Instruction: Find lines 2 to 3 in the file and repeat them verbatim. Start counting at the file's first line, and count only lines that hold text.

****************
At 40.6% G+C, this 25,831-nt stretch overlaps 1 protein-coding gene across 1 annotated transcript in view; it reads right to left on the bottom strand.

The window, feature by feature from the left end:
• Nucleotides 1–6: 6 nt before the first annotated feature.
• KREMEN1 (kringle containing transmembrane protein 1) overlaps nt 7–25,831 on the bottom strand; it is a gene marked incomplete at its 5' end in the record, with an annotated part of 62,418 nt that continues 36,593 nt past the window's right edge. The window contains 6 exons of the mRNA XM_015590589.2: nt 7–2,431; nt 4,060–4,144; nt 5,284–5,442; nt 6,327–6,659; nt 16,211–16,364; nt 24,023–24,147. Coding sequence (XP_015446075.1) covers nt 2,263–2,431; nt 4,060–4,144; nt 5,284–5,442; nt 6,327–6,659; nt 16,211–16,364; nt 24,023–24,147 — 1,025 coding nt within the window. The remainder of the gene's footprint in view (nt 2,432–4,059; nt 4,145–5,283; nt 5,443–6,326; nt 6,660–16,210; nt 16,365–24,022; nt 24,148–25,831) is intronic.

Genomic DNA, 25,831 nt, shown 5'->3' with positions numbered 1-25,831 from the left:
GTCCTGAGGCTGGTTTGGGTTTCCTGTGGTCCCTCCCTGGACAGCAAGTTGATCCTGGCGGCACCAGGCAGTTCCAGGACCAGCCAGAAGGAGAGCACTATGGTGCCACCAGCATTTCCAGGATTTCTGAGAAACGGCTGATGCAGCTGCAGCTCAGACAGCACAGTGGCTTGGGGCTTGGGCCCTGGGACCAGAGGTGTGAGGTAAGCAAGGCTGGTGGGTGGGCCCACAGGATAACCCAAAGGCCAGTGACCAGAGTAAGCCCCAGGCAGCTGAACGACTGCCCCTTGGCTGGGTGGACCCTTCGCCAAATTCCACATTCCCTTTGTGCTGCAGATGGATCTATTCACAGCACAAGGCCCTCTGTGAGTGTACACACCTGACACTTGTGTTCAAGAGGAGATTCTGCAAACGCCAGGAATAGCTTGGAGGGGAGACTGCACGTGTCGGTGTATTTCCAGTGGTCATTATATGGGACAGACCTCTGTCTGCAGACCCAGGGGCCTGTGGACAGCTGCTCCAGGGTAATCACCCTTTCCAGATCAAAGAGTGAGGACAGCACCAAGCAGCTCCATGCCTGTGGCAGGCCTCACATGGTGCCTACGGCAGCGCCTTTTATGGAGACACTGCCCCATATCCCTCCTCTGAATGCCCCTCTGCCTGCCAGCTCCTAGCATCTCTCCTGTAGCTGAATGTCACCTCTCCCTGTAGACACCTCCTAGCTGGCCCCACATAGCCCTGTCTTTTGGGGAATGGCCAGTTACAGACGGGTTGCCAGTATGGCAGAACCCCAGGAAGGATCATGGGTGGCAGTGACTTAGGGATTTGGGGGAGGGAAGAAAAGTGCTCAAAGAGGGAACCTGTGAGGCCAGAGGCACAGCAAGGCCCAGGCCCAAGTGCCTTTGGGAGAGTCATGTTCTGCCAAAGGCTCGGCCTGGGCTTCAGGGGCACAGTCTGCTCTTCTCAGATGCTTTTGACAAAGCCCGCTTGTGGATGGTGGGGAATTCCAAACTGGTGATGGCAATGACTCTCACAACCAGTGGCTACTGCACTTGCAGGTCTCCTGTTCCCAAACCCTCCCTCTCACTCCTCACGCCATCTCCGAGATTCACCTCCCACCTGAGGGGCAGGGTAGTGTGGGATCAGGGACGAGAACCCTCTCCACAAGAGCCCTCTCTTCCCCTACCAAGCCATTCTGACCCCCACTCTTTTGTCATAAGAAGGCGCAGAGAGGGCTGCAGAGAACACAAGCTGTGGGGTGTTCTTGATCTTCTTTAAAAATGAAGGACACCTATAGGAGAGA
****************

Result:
The window, feature by feature from the left end:
• Nucleotides 1–6: 6 nt before the first annotated feature.